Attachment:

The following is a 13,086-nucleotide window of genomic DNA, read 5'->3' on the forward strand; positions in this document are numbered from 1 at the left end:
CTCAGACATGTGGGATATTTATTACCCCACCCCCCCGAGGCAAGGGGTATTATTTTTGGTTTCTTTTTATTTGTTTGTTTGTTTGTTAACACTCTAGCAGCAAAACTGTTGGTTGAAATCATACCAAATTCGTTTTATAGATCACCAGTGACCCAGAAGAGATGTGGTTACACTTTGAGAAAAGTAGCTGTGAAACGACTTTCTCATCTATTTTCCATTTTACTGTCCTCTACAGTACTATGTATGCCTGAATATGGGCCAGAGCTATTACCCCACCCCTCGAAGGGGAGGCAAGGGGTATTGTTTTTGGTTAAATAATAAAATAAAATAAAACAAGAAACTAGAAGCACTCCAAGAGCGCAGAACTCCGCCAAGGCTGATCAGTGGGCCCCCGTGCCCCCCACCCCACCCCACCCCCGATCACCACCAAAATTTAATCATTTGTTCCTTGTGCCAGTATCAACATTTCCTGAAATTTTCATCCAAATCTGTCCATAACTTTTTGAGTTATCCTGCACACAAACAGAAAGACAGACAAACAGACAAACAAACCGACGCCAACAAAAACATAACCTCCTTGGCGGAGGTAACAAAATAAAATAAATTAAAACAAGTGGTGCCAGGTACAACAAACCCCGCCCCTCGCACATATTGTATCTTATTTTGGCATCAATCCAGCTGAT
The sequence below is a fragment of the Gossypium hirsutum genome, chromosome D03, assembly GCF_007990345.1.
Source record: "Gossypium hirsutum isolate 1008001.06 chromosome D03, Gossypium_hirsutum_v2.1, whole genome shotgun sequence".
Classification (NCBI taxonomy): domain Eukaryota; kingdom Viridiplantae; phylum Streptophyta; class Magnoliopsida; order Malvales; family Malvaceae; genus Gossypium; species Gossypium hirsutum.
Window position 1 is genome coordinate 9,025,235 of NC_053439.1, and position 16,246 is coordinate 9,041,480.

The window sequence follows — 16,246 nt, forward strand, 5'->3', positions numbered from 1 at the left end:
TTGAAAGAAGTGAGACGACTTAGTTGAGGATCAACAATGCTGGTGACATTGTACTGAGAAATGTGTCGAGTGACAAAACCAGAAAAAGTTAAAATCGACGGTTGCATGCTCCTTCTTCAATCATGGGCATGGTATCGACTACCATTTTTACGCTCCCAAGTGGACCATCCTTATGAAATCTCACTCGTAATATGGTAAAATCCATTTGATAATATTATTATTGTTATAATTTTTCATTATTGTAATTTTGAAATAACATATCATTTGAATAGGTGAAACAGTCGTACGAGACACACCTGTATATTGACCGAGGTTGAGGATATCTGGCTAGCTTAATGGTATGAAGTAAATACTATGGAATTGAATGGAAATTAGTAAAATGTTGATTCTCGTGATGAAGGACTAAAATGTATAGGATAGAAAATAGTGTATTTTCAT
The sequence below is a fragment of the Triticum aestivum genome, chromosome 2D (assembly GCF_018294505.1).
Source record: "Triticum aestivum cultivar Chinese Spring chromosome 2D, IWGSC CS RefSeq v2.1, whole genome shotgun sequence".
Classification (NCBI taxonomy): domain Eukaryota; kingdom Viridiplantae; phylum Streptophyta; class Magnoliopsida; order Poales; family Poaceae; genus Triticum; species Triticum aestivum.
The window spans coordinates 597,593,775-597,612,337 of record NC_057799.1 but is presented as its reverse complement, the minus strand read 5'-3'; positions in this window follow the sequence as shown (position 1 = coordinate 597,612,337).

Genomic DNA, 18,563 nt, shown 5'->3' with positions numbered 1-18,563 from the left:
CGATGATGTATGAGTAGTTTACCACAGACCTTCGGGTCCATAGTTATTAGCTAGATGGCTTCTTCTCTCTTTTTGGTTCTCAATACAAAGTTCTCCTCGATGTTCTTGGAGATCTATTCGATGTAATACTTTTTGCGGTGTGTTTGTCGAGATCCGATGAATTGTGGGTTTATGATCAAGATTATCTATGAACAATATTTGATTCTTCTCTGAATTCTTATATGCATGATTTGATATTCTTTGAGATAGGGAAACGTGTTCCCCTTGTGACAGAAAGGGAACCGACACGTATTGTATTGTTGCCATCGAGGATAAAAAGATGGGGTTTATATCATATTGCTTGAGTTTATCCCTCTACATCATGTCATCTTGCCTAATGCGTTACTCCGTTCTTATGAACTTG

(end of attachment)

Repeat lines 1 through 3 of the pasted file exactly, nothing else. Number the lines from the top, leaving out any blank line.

The following is a 13,086-nucleotide window of genomic DNA, read 5'->3' on the forward strand; positions in this document are numbered from 1 at the left end:
CTCAGACATGTGGGATATTTATTACCCCACCCCCCCGAGGCAAGGGGTATTATTTTTGGTTTCTTTTTATTTGTTTGTTTGTTTGTTAACACTCTAGCAGCAAAACTGTTGGTTGAAATCATACCAAATTCGTTTTATAGATCACCAGTGACCCAGAAGAGATGTGGTTACACTTTGAGAAAAGTAGCTGTGAAACGACTTTCTCATCTATTTTCCATTTTACTGTCCTCTACAGTACTATGTATGCCTGAATATGGGCCAGAGCTATTACCCCACCCCTCGAAGGGGAGGCAAGGGGTATTGTTTTTGGTTAAATAATAAAATAAAATAAAACAAGAAACTAGAAGCACTCCAAGAGCGCAGAACTCCGCCAAGGCTGATCAGTGGGCCCCCGTGCCCCCCACCCCACCCCACCCCCGATCACCACCAAAATTTAATCATTTGTTCCTTGTGCCAGTATCAACATTTCCTGAAATTTTCATCCAAATCTGTCCATAACTTTTTGAGTTATCCTGCACACAAACAGAAAGACAGACAAACAGACAAACAAACCGACGCCAACAAAAACATAACCTCCTTGGCGGAGGTAACAAAATAAAATAAATTAAAACAAGTGGTGCCAGGTACAACAAACCCCGCCCCTCGCACATATTGTATCTTATTTTGGCATCAATCCAGCTGAT
The sequence below is a fragment of the Gossypium hirsutum genome, chromosome D03, assembly GCF_007990345.1.